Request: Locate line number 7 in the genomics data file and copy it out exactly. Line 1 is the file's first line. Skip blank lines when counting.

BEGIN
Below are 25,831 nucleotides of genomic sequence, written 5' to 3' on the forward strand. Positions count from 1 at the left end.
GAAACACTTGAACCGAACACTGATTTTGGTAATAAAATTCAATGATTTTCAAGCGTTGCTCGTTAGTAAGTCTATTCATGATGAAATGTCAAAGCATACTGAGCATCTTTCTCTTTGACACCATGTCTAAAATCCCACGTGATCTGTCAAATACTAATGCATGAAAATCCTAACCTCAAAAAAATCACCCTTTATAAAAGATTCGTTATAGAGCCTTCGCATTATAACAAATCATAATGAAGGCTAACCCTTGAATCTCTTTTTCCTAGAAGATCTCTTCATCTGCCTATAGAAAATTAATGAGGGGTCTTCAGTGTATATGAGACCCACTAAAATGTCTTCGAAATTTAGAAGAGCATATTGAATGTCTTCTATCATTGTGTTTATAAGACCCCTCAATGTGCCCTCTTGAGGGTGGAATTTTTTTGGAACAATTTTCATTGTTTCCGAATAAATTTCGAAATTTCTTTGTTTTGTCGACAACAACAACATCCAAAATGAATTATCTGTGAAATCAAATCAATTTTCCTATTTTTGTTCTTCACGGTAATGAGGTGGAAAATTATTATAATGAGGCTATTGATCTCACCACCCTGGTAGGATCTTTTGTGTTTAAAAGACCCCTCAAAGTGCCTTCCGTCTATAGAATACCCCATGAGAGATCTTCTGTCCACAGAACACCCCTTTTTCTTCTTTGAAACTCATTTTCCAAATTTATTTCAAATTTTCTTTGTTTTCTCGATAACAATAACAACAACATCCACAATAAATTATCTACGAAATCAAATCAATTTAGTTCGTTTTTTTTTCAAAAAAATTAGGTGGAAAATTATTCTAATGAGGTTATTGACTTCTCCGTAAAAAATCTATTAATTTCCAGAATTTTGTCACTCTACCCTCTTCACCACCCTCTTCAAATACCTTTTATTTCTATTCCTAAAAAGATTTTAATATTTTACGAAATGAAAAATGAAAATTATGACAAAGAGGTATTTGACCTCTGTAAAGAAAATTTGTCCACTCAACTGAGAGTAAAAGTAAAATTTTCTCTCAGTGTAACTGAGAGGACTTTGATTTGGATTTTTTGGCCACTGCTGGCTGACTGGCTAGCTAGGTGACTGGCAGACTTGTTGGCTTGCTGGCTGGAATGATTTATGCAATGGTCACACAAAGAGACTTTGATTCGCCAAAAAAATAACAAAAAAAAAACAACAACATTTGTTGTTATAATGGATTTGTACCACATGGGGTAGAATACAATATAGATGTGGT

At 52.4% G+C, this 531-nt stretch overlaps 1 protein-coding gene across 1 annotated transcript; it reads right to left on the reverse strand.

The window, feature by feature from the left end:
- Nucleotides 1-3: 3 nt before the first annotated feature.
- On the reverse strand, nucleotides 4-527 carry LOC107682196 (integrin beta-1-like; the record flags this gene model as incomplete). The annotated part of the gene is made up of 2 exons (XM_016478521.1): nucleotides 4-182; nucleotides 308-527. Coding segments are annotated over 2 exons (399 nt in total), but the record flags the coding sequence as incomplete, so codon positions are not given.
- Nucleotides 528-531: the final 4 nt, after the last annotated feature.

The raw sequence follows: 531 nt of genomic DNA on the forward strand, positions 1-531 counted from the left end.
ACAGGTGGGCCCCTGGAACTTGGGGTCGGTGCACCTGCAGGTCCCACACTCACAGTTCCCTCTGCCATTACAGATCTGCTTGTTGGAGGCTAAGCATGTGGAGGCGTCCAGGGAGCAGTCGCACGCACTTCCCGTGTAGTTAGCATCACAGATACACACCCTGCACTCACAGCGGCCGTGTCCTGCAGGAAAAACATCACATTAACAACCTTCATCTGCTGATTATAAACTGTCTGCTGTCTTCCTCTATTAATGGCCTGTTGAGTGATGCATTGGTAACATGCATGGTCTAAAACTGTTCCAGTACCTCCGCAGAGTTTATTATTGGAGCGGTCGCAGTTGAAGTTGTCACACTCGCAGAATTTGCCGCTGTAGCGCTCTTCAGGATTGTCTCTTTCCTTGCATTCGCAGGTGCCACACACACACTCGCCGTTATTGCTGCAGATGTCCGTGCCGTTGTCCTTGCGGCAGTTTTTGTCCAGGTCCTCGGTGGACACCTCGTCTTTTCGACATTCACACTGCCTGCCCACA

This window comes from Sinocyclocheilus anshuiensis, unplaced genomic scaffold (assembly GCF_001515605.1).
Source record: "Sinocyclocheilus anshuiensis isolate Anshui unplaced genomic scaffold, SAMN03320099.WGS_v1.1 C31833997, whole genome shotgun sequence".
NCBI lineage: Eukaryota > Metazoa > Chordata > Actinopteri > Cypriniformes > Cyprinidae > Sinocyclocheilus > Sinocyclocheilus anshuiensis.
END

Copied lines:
- Nucleotides 528-531: the final 4 nt, after the last annotated feature.